Aaron Rodgers admitted he was “not thrilled” when the Green Bay Packers traded up to draft first-round quarterback Jordan Love last year, but it would be hard to tell that based on how teammates have described their interactions in Year 1 together.
Packers star running back Aaron Jones was asked about the relationship between Rodgers and Love during his Thursday appearance on The Rich Eisen Show and revealed the three-time NFL MVP quarterback spent significant time mentoring his potential successor in 2020, working with him “every day, all day” last season despite the growing rift between him and the organization.
Here’s what Jones said when Eisen asked him about Rodgers’ mentorship of Love:
You see him working with Jordan every day, all day, trying to teach him as much as he can. That’s the cool thing about A-Rod.
Maybe it might be a play, and what he saw if it was like the first read or the second read or the third read, maybe a little bit on the mechanics side of it. He just goes into so many different things. Or, it could be the sound of the cadence, trying to get them jumping offsides, little things. He’s just trying to better the players around him, truly.
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Jones Worked Directly With Jordan Love
Jones didn’t have much to share with Eisen about how the Packers’ situation is developing with Rodgers. While Jones said he has communicated a few times with his quarterback throughout the offseason and made him one of the few teammates he told about his contract extension before news broke in March, he has heard nothing from Rodgers about potentially not returning to the team.
“We all want A-Rod back in Green Bay,” Jones said. “I think that’s obvious. He’s a great leader, a great player and a great person off the field, and just somebody to learn from. He probably believes in you more than you believe in yourself when you’re first coming in and he just helps players develop. I love having him around and want him to be my quarterback.”
Jones did, however, elaborate on how much work Love has been getting behind the scenes for the Packers. Skeptics have wondered if the 2020 first-rounder is prepared to step in as the Packers’ starting quarterback if their situation with Rodgers does not get resolved, as Love played no snaps in 2020 as their third-string passer.
“He ran scout team and he was working with me every Saturday, doing over-the-shoulder ball drills, things like that,” Jones said. “So Jordan did get a lot of work. And then we have … individual periods where they’re working with us and working on our development every day.”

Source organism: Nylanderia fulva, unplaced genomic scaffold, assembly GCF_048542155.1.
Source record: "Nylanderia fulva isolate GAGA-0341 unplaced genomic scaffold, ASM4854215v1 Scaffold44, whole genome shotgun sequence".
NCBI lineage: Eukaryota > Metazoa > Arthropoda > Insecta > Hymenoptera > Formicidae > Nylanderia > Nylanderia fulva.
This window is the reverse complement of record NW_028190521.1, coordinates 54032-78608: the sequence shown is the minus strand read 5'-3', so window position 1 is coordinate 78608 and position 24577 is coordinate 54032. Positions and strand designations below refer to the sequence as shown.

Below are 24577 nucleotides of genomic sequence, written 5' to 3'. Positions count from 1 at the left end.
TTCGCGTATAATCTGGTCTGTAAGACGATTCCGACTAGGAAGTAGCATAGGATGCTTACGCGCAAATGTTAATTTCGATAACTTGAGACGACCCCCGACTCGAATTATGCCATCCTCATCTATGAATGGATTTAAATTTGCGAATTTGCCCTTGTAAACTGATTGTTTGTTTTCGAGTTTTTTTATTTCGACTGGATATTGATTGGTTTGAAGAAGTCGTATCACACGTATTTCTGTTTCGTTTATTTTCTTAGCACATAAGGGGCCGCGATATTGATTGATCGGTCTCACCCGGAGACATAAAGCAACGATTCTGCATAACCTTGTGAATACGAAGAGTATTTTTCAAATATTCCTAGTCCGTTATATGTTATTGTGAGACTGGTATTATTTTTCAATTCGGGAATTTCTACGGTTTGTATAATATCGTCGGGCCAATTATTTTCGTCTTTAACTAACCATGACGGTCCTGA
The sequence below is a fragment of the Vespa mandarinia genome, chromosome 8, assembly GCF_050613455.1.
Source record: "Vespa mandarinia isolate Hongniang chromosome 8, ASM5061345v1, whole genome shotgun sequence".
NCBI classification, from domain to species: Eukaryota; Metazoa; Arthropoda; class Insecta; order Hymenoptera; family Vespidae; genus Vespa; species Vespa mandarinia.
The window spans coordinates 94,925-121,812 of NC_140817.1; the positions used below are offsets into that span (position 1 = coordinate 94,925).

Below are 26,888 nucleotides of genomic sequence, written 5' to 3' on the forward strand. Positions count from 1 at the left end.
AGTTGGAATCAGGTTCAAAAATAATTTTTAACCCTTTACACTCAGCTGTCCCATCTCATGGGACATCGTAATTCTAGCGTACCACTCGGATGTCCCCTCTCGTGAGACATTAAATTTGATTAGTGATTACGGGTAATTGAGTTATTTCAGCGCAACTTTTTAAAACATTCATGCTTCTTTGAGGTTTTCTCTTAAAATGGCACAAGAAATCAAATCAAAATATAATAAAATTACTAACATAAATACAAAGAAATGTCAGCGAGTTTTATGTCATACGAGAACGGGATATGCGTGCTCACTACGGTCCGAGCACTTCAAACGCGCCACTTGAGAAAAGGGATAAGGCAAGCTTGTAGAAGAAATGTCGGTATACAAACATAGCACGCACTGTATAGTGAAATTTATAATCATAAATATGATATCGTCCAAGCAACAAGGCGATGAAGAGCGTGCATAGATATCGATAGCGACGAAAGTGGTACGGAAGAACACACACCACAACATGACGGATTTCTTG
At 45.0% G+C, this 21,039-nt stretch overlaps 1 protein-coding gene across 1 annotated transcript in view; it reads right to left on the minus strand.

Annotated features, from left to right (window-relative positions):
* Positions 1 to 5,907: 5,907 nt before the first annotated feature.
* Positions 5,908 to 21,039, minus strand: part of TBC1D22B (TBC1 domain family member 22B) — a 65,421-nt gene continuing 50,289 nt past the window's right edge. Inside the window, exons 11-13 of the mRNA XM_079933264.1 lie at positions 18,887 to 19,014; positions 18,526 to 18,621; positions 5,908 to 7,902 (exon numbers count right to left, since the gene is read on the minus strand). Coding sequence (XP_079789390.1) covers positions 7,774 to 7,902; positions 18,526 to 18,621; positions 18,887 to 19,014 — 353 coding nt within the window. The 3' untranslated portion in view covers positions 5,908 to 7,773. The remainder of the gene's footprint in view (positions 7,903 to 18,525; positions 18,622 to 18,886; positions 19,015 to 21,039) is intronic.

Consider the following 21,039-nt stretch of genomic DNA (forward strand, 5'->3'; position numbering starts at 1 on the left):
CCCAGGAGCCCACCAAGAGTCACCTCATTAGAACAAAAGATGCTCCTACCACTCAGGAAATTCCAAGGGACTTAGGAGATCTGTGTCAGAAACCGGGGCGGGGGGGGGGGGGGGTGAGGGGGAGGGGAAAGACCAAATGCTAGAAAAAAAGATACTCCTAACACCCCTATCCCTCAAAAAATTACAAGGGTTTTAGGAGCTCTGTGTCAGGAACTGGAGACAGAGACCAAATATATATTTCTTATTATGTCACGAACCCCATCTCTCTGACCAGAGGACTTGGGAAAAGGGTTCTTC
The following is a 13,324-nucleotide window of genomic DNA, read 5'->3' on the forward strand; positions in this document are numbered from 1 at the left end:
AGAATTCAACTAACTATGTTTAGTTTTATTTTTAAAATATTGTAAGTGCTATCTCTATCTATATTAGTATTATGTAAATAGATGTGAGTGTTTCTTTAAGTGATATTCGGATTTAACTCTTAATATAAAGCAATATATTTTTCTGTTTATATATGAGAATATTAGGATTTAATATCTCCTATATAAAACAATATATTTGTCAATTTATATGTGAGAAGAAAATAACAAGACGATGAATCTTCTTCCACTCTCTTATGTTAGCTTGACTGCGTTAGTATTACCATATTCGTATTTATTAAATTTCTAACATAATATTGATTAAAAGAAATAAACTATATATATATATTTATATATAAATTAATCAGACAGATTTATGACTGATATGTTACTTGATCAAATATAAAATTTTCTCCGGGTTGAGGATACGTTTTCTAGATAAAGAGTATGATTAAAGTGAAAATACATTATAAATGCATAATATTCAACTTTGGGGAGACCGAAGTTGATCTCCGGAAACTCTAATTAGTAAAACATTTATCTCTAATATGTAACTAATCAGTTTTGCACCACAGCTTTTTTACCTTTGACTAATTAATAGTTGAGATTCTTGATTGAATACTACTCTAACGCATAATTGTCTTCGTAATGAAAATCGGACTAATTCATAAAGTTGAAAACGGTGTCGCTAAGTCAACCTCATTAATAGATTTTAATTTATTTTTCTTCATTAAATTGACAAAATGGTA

Jones Earned New Deal, but Challenges Await
A year ago, it seemed unlikely the Packers would find a way to bring back Jones for the 2021 season. The team was in a rough spot in terms of the salary cap and he was a high-value free agent. The Packers had also spent their 2020 second-round pick on Boston College rusher AJ Dillon, who granted them negotiating leverage with both Jones and former No. 2 running back Jamaal Williams in free agency.
And yet, the Packers still found a way to reinvest in one of their top offensive talents over the past two seasons. After several restructures and deciding to let some other free agents walk — including All-Pro center Corey Linsley — the Packers inked Jones to a four-year, $48 million contract extension that will see him carry cap charges of just $4.475 million in 2021 and $9 million in 2022. All in all, not a bad price for a player who would have been the top free-agent rusher on the market.
Jones cannot afford to take his foot off the gas, though, coming into the 2021 season. While he has gained more than 3,000 scrimmage yards and scored 30 total touchdowns over the past two years, the structure of his contract allows the Packers to save close to $13 million in cap space if they move on from him during the 2023 offseason. Dillon will be entering the final year of his rookie deal at that point and could present the Packers with a less expensive option at RB1 if Jones hasn’t lived up to his money.